Soros's Native Hungary Approves Crackdown on Foreign-Funded NGOsBy
Critics say the new regulation aims to stigmatize NGOs
Move comes amid EU concern over the rule of law in Hungary
Hungary’s parliament approved a law targeting foreign-funded non-governmental organizations, the latest step in Prime Minister Viktor Orban’s self-described rollback of liberal democracy that has put him on a collision course with the European Union.
Lawmakers of Orban’s ruling Fidesz party, which has a comfortable majority in the assembly, pushed through the law on Tuesday to create a special registry for “foreign-funded organizations.” It affects those receiving more than 7.2 million forint ($26,000) a year from abroad, ordering them to declare their “foreign” status on their websites and in all press kits and publications.
The new rules are necessary because foreign-funded NGOs can “threaten the country’s political and economic interests and interfere with the functioning of its institutions,” according to the text of the law, authored by Gergely Gulyas, a Fidesz vice president.
The law is a further step in Orban’s push to prevent what he calls foreign meddling in political matters by civil groups and institutions as he seeks to build Hungary into an “illiberal state” modeled on Russia and Turkey. The European Parliament last month approved a resolution saying Hungary poses a “clear risk of serious breach” of the rule of law and called for a procedure that may lead to the suspension of the eastern European country’s voting rights in the trading bloc.
Tens of thousands of people protested in Budapest in April against the NGO law and another bill targeting Central European University, founded by Hungarian-born billionaire investor and philanthropist George Soros. Though the legislation doesn’t name Soros, ruling party politicians first floated the idea of an NGO bill in January saying they wanted to “sweep out” organizations associated with the financier, including those that promote human rights and government transparency.
“The Hungarian government’s public statements already stigmatize those who stand up for human rights and fundamental European values as serving foreign interests,” Marta Pardavi, a co-chair of the Hungarian Helsinki Committee, said in a statement posted on the organization’s website. The law “is a further slide down the dangerous path of closing civic space, something that has no place in a European democracy.”
Orban has said the NGO bill would deter people from associating themselves with civil society groups, such as those sponsored by Soros, who he accused of trying to undermine the government’s anti-immigration agenda. Hungary, Poland and the Czech Republic are facing an EU lawsuit for refusing to abide by a decision by the bloc’s members to accept refugees based on national quotas.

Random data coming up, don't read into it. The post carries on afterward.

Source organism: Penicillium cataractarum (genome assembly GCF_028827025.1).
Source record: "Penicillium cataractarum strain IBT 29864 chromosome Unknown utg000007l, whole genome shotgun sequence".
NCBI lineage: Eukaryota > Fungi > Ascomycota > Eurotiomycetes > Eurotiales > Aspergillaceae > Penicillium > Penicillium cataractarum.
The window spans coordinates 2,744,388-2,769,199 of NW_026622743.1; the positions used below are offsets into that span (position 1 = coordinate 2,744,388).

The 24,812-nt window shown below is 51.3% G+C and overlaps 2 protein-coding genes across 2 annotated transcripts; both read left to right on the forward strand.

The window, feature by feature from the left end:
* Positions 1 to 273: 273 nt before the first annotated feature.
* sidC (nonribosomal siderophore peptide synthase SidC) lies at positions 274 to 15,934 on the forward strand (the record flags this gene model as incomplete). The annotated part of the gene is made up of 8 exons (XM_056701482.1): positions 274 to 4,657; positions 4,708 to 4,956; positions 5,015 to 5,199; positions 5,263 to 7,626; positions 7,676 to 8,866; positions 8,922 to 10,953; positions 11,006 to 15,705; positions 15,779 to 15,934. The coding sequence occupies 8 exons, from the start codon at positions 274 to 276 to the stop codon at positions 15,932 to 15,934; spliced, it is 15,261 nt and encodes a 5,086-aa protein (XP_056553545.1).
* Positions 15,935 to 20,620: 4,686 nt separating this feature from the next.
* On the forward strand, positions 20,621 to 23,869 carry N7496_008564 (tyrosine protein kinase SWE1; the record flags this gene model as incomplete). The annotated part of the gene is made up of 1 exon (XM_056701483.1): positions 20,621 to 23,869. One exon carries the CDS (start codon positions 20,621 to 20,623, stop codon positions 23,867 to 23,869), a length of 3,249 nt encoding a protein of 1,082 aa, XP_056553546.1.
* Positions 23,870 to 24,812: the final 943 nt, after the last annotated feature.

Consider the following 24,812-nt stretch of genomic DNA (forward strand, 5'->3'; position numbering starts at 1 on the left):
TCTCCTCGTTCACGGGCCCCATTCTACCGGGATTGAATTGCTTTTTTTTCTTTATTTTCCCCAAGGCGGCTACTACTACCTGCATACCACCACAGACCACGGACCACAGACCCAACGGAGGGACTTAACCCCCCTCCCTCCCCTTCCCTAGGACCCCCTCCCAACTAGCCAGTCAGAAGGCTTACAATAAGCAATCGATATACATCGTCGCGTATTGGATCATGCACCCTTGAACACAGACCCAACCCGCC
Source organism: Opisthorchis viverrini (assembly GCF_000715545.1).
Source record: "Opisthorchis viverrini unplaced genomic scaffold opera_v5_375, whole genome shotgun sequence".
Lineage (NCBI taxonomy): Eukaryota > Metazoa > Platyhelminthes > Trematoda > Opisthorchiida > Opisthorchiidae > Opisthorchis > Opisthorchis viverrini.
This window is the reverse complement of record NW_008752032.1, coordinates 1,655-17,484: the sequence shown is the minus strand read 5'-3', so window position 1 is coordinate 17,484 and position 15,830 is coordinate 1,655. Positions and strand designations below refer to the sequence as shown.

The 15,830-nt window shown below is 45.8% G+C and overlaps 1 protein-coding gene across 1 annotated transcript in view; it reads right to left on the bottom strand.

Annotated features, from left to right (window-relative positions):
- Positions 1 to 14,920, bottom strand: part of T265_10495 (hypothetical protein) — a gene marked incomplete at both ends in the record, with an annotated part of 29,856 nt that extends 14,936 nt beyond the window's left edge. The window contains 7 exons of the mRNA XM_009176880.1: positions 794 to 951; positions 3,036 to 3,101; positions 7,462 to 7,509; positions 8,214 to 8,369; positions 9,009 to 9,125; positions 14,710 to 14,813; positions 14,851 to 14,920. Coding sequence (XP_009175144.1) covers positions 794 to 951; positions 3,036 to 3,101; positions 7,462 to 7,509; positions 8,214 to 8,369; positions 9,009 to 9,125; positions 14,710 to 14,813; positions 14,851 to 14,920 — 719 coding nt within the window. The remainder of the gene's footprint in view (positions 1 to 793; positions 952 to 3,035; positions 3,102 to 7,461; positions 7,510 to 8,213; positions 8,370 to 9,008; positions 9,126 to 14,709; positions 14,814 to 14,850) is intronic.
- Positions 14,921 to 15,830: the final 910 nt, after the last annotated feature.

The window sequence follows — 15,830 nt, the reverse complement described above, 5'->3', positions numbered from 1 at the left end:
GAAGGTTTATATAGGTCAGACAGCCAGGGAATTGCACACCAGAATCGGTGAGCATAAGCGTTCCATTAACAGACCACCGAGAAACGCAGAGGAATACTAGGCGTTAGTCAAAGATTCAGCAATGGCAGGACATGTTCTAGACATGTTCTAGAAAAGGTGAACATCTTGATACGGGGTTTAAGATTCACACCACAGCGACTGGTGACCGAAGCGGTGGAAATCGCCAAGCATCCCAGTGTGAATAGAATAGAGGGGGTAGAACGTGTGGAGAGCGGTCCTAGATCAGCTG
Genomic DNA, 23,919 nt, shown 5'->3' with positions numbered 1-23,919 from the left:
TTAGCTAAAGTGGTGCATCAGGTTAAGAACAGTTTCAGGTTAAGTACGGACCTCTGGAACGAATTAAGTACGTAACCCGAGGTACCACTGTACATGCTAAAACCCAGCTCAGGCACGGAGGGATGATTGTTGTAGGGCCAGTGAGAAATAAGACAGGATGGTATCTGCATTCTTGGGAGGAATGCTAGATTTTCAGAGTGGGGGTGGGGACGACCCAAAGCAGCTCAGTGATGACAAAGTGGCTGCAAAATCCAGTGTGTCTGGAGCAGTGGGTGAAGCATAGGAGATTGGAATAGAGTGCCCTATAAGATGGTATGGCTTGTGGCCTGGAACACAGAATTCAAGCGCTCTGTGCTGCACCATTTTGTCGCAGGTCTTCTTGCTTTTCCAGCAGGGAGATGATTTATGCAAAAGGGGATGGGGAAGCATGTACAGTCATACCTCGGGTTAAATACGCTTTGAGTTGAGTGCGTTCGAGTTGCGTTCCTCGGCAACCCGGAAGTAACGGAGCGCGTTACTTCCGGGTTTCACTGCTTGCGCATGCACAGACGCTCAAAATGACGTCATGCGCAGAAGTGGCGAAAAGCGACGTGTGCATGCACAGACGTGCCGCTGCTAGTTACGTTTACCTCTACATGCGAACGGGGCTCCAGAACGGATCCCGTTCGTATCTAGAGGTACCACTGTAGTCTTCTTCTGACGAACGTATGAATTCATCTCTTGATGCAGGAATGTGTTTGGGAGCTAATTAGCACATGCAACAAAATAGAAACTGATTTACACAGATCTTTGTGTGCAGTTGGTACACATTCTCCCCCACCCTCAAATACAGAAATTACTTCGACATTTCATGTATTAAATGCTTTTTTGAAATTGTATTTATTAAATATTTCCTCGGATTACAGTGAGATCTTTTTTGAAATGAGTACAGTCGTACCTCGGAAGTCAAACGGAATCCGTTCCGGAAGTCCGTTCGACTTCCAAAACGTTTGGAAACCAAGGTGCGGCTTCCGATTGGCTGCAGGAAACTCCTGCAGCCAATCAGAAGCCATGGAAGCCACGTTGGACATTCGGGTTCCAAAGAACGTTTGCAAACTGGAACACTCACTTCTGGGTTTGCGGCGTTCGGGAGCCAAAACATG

Other countries have also targeted foreign-funded NGOs, sometimes singling out those supported by the Open Society Foundations, Soros’s main conduit for aid in which he has spent more than $1.6 billion on developing democracy in eastern Europe and the former Soviet Union over the past 30 years.
Russian President Vladimir Putin’s government banned the organization in 2015, saying that it threatened the country’s security and constitution. Authorities in the former Soviet republic of Uzbekistan shut down the Open Society Foundations local office in 2004. In Israel, lawmakers passed a bill last year requiring foreign-funded NGOs to disclose the source of donations from abroad if such payments make up more than half of their funding.
The Hungarian law approved Tuesday made some concessions to objections raised by the Venice Commission, an independent advisory body on constitutional matters of the 47-nation Council of Europe. They include making NGOs eligible to shed their “foreign” status after going one year without financing from abroad, compared with the original three years, as well as removing any reference to the disbanding of NGOs that don’t comply with the law. The Open Society Foundations said they were “cosmetic.”
They haven’t altered “the law’s true intent,” said Goran Buldioski, director of the Open Society Foundations in Europe. “It seeks to suppress democratic voices in Hungary just when the country needs them most. It attacks Hungarians who help fellow citizens challenge corruption and arbitrary power, and who stand up for free and independent media and for open debate.”